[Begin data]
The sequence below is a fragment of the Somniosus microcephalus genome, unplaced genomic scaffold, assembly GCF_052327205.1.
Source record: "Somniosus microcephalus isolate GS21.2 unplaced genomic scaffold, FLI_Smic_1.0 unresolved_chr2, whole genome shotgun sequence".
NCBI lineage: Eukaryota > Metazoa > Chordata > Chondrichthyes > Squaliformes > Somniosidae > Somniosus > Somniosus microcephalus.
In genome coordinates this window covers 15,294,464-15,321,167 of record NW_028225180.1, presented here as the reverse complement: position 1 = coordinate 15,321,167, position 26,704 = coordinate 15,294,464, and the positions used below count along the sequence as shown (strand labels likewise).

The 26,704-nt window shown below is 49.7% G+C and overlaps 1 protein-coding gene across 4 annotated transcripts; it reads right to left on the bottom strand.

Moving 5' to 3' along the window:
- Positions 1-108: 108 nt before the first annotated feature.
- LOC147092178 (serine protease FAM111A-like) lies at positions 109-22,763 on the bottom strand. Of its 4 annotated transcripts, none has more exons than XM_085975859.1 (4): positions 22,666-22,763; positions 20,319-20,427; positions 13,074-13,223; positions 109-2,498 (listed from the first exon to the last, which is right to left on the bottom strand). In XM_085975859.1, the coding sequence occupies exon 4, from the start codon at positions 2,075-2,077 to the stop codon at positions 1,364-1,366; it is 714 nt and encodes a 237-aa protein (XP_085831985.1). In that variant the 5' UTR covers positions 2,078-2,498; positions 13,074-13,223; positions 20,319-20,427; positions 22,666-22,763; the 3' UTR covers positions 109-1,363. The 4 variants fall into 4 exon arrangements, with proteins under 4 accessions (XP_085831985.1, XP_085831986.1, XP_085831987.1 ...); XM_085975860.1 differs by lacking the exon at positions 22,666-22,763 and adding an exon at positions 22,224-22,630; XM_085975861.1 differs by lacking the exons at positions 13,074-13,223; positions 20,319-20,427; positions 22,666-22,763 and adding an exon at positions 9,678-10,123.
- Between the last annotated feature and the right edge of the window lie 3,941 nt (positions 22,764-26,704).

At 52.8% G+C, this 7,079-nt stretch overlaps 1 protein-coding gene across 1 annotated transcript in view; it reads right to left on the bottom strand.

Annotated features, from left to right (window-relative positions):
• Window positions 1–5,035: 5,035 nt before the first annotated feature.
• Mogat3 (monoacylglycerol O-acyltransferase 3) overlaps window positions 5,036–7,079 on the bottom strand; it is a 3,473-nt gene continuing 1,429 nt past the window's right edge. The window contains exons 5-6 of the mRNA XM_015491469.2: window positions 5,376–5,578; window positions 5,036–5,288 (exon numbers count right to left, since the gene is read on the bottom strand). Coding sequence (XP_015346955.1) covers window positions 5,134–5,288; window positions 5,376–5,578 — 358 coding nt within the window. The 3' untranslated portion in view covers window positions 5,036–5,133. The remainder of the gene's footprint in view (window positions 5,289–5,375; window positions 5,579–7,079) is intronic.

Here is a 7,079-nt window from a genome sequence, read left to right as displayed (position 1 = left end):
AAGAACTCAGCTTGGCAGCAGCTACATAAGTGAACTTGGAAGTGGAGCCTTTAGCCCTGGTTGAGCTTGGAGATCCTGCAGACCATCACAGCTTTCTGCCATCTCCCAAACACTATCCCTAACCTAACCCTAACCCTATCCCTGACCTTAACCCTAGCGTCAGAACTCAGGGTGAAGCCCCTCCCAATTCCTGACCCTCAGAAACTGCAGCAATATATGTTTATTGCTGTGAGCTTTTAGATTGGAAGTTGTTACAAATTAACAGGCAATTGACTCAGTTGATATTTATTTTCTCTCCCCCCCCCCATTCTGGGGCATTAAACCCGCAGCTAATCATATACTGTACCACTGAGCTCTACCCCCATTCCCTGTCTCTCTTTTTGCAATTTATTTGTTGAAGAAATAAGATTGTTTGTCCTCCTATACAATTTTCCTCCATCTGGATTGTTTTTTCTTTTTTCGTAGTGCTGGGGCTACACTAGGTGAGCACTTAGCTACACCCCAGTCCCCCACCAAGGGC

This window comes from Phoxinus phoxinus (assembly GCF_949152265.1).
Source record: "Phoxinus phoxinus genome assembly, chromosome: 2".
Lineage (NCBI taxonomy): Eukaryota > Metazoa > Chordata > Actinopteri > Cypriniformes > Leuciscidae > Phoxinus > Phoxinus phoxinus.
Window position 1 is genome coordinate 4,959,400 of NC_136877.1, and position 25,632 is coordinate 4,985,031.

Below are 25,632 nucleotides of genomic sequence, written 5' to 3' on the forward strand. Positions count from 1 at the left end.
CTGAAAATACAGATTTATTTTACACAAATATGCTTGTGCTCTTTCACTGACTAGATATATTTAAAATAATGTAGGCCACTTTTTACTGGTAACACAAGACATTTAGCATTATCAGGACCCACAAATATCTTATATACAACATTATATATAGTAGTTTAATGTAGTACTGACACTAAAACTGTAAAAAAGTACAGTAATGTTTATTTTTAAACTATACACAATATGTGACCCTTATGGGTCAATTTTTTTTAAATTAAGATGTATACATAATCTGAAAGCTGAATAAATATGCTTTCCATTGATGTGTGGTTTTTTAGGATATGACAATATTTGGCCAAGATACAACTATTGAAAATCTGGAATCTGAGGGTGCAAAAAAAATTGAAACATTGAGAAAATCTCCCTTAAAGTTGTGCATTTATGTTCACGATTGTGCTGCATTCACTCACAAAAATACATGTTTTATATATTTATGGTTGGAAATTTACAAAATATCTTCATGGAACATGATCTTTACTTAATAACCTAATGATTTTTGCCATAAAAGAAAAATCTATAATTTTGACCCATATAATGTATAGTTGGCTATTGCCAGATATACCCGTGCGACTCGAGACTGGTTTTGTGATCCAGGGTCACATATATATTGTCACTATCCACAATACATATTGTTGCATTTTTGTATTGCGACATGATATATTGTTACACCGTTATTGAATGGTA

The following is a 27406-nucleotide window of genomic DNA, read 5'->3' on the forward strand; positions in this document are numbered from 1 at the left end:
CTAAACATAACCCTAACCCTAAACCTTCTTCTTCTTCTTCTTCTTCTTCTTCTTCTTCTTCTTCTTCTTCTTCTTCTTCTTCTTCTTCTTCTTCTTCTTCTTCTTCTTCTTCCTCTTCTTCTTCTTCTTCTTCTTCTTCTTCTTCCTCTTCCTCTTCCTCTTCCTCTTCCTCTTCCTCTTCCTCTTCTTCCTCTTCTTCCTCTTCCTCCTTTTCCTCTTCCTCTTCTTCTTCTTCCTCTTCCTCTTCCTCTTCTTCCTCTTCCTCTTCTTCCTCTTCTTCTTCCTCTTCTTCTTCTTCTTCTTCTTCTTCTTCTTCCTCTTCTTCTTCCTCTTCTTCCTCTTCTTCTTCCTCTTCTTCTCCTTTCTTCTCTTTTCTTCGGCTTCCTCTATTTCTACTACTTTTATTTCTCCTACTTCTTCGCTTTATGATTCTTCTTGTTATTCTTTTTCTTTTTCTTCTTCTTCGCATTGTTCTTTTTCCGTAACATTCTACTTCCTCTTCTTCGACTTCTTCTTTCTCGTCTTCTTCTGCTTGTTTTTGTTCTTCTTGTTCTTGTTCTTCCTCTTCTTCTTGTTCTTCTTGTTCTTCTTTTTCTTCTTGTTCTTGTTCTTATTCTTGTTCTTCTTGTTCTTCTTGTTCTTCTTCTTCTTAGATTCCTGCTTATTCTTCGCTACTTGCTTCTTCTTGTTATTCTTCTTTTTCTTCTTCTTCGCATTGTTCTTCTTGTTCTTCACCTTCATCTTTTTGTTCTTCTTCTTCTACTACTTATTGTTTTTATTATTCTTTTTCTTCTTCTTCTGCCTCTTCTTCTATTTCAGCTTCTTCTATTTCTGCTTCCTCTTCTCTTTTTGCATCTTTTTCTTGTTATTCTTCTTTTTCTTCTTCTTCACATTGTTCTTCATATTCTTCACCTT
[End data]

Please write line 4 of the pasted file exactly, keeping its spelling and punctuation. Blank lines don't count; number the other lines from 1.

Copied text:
In genome coordinates this window covers 15,294,464-15,321,167 of record NW_028225180.1, presented here as the reverse complement: position 1 = coordinate 15,321,167, position 26,704 = coordinate 15,294,464, and the positions used below count along the sequence as shown (strand labels likewise).